According to Adobe Analytics, online Black Friday sales in the United States surpassed a record-breaking $9.12 billion this year, kicking off a strong start to the holiday shopping season despite inflation and other economic concerns.
According to Adobe, which tracks sales on retailer websites, this year’s Black Friday online sales were 2.3% higher than last year, with electronics, smart home equipment, toys, and exercise equipment leading the way. Because the firm’s figures aren’t adjusted for inflation, some of that growth reflects higher prices rather than higher volume. However, Adobe claims that sales would have been higher even if inflation had been factored in.
To make purchases, Americans are dipping into their savings accounts and incurring debt on credit cards.
Many people have been seen relying on ‘Buy Now, Pay Later services, which is a newer form of debt that American consumers have embraced.
According to Adobe, BNPL installment plans were about 80% higher than the previous week. BNPL programs have been chastised by some lawmakers and economists for their lack of transparency and regulatory oversight.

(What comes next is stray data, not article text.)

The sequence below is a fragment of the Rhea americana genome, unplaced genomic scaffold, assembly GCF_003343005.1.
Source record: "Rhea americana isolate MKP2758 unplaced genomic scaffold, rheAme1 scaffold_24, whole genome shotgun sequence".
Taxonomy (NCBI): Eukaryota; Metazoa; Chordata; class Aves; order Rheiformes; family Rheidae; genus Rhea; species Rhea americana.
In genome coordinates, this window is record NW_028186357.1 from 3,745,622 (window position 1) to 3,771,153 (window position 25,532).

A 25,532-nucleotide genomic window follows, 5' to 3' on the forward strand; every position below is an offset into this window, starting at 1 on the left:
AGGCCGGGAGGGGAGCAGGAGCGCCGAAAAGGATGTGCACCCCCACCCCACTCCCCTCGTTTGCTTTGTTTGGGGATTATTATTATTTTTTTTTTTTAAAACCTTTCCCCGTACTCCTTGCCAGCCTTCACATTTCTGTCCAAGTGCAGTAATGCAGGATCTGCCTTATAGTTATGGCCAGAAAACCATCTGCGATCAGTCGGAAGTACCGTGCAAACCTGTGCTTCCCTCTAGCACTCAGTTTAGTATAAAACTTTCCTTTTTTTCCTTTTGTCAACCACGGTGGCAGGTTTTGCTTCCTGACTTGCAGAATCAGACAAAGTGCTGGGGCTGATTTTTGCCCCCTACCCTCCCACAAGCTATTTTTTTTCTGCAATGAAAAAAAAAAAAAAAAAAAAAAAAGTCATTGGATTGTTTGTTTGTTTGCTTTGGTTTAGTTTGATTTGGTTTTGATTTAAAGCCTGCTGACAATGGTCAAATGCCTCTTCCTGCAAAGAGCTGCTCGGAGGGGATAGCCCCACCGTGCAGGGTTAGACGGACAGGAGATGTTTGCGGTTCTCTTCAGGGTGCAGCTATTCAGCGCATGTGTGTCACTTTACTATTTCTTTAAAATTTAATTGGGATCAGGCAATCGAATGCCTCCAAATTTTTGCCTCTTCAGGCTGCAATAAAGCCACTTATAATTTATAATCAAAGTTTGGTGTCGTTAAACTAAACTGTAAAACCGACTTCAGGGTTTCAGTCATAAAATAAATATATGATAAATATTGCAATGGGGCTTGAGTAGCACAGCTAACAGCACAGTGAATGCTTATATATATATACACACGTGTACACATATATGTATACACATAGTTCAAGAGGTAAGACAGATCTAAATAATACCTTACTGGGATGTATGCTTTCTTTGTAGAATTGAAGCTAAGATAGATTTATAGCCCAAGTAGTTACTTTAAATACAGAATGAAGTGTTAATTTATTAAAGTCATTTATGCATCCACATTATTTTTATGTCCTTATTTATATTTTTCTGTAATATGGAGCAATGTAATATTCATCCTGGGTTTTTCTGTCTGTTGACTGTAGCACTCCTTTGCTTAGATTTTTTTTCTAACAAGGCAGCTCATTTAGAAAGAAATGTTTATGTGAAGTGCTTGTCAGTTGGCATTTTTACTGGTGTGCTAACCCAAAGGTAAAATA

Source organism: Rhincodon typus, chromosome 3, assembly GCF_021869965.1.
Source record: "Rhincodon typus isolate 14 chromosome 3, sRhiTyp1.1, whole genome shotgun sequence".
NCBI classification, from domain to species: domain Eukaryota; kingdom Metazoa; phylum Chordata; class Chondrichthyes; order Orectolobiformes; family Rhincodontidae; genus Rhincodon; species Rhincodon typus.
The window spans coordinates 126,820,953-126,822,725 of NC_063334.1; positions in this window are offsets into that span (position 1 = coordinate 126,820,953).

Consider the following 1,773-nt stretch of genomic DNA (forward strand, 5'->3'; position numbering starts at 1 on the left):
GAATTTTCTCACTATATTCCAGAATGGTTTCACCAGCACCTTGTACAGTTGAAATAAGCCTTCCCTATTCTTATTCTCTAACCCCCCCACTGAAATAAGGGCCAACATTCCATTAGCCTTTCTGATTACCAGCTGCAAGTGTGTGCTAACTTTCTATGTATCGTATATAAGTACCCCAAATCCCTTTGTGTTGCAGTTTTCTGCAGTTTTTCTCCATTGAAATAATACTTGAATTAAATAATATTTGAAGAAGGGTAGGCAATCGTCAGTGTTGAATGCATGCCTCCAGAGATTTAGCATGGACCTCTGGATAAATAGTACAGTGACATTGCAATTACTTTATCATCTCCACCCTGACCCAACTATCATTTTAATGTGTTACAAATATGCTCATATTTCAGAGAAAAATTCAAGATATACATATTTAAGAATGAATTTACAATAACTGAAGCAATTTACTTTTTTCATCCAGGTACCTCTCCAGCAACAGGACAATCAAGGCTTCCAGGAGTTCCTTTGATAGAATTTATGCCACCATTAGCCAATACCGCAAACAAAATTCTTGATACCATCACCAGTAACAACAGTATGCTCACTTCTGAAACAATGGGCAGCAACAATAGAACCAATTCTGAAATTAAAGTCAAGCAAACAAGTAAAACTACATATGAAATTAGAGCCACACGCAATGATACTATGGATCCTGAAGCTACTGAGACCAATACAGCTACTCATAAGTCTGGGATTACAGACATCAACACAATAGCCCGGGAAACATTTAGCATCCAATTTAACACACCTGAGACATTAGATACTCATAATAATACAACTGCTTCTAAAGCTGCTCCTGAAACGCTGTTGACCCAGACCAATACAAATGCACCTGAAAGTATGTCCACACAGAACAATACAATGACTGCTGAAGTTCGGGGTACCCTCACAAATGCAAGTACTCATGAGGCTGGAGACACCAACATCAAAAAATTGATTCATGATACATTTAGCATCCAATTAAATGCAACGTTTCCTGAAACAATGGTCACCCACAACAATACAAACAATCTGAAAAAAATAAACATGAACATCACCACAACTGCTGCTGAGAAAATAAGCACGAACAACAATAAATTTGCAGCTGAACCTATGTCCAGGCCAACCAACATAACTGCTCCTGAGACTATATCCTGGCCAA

Online sales are expected to remain strong until Cyber Monday. According to Adobe, American shoppers spent more than $9.55 billion on Saturday and Sunday, and Monday will be the “biggest online shopping day again,” with sales increasing more than 5% from last year to $11.2 billion.
According to Adobe, US shoppers spent a record $5.29 billion on Thanksgiving Day, up 2.9% from the previous year.
The holiday shopping season no longer appears to be what it once was. Instead of Black Friday deals, many retailers began their holiday sales in the early fall. This year, Amazon (AMZN) held a second Prime Day event in October, while Walmart, Target (TGT), and other retailers held competing savings events.
Retailers have reduced the appeal of Black Friday by spreading out their holiday deals online.
However, shoppers are returning to many of their pre-pandemic routines, and retailers anticipate a more typical holiday season than the previous two years of the pandemic. Shoppers are expected to buy around key holidays such as Black Friday, as well as later in the season in the hopes of finding bargains.
Inflation has squeezed many shoppers’ budgets this year. Customers, according to retailers, are cutting back on discretionary spending such as furniture and electronics, and becoming pickier about what they buy.
The number of people giving gift cards and money has increased significantly over the previous year, most likely because it’s an easy way.
According to the National Retail Federation, holiday sales will increase by up to 8% this year.